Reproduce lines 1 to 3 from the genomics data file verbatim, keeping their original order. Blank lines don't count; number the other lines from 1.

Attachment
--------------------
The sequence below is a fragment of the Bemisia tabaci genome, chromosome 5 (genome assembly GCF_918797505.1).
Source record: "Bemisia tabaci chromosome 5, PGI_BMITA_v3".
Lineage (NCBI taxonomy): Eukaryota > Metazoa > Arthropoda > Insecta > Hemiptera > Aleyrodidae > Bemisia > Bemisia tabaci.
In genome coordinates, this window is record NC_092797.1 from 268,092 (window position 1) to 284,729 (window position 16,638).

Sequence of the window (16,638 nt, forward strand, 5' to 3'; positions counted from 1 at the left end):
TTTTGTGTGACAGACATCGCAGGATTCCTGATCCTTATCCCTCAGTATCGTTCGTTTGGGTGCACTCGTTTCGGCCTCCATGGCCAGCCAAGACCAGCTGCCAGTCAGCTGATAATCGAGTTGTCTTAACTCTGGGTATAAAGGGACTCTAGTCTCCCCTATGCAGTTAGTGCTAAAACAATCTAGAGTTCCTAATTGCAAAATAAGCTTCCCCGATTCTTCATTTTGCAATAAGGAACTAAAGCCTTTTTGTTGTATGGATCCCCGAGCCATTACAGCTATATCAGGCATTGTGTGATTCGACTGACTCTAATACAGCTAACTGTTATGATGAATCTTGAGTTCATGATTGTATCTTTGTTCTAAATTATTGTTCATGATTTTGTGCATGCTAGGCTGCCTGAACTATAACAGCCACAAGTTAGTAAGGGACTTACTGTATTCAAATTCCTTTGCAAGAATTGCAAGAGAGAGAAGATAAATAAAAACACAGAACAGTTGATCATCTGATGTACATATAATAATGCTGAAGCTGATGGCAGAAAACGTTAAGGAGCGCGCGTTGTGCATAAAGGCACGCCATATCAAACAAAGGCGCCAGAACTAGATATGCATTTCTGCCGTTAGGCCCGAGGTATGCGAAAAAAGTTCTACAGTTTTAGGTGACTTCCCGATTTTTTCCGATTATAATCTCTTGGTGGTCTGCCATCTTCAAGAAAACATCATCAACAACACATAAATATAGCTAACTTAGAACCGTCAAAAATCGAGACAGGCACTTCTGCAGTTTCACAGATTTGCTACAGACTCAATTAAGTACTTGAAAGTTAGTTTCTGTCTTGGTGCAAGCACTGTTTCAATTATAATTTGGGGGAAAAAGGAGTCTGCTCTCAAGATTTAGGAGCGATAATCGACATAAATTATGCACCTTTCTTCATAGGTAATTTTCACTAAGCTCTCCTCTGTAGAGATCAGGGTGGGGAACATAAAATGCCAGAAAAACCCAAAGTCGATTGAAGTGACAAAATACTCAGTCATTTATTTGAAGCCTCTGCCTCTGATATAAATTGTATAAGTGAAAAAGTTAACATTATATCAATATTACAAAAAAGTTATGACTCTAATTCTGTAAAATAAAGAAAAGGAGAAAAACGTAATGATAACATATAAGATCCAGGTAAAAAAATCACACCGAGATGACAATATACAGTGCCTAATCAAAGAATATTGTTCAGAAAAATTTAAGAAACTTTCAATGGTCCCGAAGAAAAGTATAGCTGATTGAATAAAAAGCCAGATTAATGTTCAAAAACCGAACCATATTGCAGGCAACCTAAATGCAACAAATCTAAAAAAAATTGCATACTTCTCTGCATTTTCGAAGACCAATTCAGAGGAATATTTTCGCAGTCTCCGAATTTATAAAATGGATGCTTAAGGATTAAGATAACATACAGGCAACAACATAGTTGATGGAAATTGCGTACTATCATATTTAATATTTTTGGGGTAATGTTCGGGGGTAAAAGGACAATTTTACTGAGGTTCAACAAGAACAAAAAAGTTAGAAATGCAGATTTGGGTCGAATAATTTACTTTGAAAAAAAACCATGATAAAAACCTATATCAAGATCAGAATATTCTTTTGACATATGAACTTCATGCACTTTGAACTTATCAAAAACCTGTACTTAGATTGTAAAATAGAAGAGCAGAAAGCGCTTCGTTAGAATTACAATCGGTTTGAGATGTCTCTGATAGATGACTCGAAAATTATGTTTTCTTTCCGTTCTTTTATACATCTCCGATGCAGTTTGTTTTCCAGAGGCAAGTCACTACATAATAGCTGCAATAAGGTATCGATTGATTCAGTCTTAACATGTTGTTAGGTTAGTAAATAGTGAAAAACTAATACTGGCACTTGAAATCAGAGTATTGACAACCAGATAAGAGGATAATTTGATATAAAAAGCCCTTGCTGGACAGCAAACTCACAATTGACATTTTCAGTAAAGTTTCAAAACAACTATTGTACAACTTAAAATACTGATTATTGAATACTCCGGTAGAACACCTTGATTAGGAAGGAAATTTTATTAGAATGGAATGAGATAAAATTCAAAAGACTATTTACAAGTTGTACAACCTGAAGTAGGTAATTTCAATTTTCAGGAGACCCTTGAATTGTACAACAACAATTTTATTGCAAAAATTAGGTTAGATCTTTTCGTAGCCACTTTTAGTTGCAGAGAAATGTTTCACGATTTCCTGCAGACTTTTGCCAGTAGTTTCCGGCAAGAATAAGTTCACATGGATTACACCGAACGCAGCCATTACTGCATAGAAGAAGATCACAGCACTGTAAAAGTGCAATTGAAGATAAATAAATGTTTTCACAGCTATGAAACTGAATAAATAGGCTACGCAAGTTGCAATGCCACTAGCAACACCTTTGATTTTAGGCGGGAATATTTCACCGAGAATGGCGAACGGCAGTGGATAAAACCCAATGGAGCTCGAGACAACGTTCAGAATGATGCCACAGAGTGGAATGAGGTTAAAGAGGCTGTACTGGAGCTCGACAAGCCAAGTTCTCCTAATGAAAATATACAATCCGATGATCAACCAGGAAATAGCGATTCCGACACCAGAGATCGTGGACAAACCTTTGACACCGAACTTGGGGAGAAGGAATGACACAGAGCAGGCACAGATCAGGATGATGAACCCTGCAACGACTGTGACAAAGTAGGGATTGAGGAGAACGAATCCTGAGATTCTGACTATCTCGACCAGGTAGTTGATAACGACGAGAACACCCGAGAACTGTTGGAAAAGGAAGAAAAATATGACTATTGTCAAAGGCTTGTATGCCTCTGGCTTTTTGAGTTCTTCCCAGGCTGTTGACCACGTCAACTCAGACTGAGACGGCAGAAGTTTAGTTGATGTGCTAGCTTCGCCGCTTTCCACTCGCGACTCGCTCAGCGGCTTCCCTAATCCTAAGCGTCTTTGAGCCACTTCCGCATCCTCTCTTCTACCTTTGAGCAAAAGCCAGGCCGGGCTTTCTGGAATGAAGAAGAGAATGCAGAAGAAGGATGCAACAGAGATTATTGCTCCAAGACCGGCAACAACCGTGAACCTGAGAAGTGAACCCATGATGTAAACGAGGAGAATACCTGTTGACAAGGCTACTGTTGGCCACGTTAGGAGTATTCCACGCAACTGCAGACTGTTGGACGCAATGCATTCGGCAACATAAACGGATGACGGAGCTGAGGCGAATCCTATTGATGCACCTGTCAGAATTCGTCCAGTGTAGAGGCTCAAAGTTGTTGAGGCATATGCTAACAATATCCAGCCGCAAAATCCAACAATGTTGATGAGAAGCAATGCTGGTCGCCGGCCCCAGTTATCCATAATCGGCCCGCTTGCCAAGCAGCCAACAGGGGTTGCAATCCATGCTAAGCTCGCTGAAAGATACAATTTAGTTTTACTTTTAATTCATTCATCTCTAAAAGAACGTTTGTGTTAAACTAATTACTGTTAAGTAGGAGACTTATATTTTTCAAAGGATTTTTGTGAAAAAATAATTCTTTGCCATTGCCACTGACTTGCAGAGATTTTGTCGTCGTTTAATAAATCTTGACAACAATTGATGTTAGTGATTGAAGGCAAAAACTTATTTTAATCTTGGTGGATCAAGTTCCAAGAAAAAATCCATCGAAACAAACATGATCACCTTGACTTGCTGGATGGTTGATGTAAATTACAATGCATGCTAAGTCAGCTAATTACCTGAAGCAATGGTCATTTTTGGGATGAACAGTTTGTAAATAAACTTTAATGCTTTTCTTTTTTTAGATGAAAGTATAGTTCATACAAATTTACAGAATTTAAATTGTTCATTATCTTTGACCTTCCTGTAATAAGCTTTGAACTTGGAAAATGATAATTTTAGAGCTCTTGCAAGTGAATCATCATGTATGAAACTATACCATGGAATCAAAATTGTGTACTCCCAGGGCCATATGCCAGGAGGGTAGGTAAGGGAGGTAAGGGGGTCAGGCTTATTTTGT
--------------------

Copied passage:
The sequence below is a fragment of the Bemisia tabaci genome, chromosome 5 (genome assembly GCF_918797505.1).
Source record: "Bemisia tabaci chromosome 5, PGI_BMITA_v3".
Lineage (NCBI taxonomy): Eukaryota > Metazoa > Arthropoda > Insecta > Hemiptera > Aleyrodidae > Bemisia > Bemisia tabaci.